My toddler photo machine hell

Two little boys looking unhappy next to a photo machine
If you think they look upset, you should have seen us!

We’re going to France on our first family holiday later this year. We’ve got most things sorted but passports for Dylan and Xander were still on the ‘to do’ list, so we’ve been dutifully knuckling down and filling in all the relevant paperwork with the associated fear of getting things wrong firmly in mind. I think one of the reasons we’d been unconsciously putting it off – apart from the fact that passports for young children are ridiculous and nothing more than a cynical way of making money – was the tricky issue of getting two under fours to sit still and look ahead for ten seconds. Yes, it was time to get their photos done.

As usual, the cause of the woe was entirely our own fault. Sensible parents would have taken their little darlings to a shop that offers passport photography as a service, but that would have been too easy and we thought we’d go for the slightly cheaper option. Big mistake.

We made our first attempt last week in a slightly older photo machine that was randomly tucked away in a newsagent. It only allowed three attempts, but we figured that we could get Dylan to play ball by the time the final shot was taken, so we gave it a go. After much turning of the stool to raise it to its highest level – and having to put it back after completely unscrewing it in the process – we were ready to start. We made him take off his coat and, after laughing rather too much at the coincidental fact that he had a Superman T-shirt on underneath, got him to look forward. He was still too low down. Bollocks. Undeterred, I crouched in the footwell, hid my hands under his T-shirt and lifted him to the correct height. He looked forward, Kate leaned in and pressed the button then quickly shut the curtain and the photo was taken. Just as he looked round to see why Kate had shut the curtain.

Take two. He looked at Kate again. One attempt left; to make sure he stayed in place, Kate concealed her arm behind him to gently keep his face pointing in the correct direction. The photo was taken and, at last, he was perfectly framed. He looked terrified, but that would do. We printed it and then noticed that Kate’s thumb was visible on his shoulder. Fuck it!

Fast forward to this week and we tried again. This time at an all-singing, all-dancing photo machine in Eastbourne Arndale Centre. It had a camera that moved, negating the need to adjust seats as well as the opportunity to take as many photos as you like before settling on one and taking your money. First up was Dylan. We adjusted the camera and he was still too short. Never mind, we had bags and coats he could sit on. One problem solved. Unfortunately, the machine also showed a live video image of the subject which, to young children, is an invitation to pull silly faces. And he did. For about ten minutes. When he had exhausted his repertoire of expressions, he started to get the idea and looked forward with his head in the correct position. Only he looked at the image of himself below the camera rather than at the camera itself.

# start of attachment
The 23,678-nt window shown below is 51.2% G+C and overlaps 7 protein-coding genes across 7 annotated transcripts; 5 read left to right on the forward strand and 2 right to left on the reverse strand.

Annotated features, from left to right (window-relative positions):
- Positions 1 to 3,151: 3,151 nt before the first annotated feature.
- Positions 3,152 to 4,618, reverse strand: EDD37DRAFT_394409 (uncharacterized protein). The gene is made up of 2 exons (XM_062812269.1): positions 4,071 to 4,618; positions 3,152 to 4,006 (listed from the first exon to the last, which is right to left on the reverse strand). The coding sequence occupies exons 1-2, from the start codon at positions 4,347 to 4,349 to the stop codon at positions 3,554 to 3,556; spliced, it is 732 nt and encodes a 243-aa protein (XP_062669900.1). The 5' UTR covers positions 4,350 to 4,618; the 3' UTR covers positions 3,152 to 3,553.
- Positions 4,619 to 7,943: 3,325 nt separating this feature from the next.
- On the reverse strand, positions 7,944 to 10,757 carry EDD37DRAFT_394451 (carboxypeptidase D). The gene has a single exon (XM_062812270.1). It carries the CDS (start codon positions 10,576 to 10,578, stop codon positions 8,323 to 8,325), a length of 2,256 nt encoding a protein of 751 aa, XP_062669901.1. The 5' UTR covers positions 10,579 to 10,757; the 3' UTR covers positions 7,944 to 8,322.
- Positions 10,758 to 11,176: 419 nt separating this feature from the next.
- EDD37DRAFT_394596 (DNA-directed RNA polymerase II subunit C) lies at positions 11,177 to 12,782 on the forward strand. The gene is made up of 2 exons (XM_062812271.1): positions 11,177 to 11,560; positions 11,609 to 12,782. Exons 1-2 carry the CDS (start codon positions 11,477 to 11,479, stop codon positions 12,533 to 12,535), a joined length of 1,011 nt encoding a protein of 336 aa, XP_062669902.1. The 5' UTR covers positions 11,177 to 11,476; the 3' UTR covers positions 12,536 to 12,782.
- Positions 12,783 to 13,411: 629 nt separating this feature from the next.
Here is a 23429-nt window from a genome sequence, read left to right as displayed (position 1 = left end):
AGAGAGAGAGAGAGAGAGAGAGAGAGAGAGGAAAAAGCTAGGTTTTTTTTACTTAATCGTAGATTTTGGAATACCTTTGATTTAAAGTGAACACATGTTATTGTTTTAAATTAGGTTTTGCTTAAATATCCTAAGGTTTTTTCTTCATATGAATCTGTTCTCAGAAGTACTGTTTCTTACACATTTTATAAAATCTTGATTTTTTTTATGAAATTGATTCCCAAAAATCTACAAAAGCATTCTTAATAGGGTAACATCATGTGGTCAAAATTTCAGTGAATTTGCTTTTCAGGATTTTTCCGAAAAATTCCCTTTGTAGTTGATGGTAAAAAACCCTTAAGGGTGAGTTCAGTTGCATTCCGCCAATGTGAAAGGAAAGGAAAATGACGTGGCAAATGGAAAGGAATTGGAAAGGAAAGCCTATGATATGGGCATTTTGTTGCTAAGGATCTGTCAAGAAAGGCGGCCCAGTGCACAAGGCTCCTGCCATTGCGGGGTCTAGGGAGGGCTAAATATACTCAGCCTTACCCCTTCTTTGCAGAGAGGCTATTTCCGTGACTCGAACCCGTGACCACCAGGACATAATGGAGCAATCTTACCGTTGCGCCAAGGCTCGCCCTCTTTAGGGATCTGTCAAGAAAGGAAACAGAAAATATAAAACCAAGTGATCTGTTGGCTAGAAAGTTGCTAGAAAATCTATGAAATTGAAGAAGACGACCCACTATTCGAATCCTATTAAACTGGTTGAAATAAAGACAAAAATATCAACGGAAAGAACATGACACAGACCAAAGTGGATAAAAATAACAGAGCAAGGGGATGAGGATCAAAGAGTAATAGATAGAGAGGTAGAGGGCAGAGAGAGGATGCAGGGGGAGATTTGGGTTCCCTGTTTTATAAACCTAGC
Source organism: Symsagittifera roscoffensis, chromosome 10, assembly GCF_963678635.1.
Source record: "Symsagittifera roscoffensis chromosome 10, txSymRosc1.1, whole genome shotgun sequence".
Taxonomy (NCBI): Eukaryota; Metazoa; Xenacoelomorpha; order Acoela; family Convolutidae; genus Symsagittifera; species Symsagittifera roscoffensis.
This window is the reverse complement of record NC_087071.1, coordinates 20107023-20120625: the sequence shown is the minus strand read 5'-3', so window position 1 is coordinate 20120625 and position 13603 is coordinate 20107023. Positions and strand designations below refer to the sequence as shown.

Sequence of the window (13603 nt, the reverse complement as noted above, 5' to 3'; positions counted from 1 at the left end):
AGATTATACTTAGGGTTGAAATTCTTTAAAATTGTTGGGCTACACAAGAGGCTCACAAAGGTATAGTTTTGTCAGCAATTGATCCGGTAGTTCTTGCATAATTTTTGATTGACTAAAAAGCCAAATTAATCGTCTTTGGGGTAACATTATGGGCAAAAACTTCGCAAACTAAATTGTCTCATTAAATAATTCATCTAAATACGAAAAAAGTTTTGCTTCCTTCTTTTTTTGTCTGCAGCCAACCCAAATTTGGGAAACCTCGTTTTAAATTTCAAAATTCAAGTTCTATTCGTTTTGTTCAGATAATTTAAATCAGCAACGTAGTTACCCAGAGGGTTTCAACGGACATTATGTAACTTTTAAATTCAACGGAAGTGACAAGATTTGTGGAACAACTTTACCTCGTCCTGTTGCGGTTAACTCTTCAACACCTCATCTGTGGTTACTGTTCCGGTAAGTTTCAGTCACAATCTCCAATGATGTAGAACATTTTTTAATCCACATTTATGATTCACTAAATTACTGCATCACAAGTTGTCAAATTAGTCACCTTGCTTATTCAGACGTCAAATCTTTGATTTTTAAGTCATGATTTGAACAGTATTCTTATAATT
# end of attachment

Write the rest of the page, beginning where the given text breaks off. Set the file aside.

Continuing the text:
Once we’d talked him round, he did look at the camera, but kept smiling and saying “cheeeeeeeese!”. My head was starting to hurt. Somehow or other though, we eventually caught him looking both in the correct direction and in between grins. It was the perfect shot. I went to put my debit card in to pay for the photo, only to discover that the chip and pin machine had the smallest of signs – on a see-through sticker, no less – stating that it was out of order and only accepting cash. Shit! We didn’t have any. Kate ran off to the nearest bank while I simultaneously jealously guarded the machine from other people who wanted to use it and tried to appease Xander who was starting to kick off. Thankfully, Kate made it back in time and the pictures were paid for, printed and in our possession. Just Xander to go then.

Even with the camera adjusted and all our bags and coats on the seat, the little man was still too low down. I reprised my role of man on the floor – which, by the way was agony as it had raised metal dots which left marks in my knees that stayed for hours – only to find that I was getting in the shot by holding him in position. We got him to stand on the seat and, with the same body language as the Tottenham players in the tunnel before their recent humiliation at Anfield, he leant back against the wall.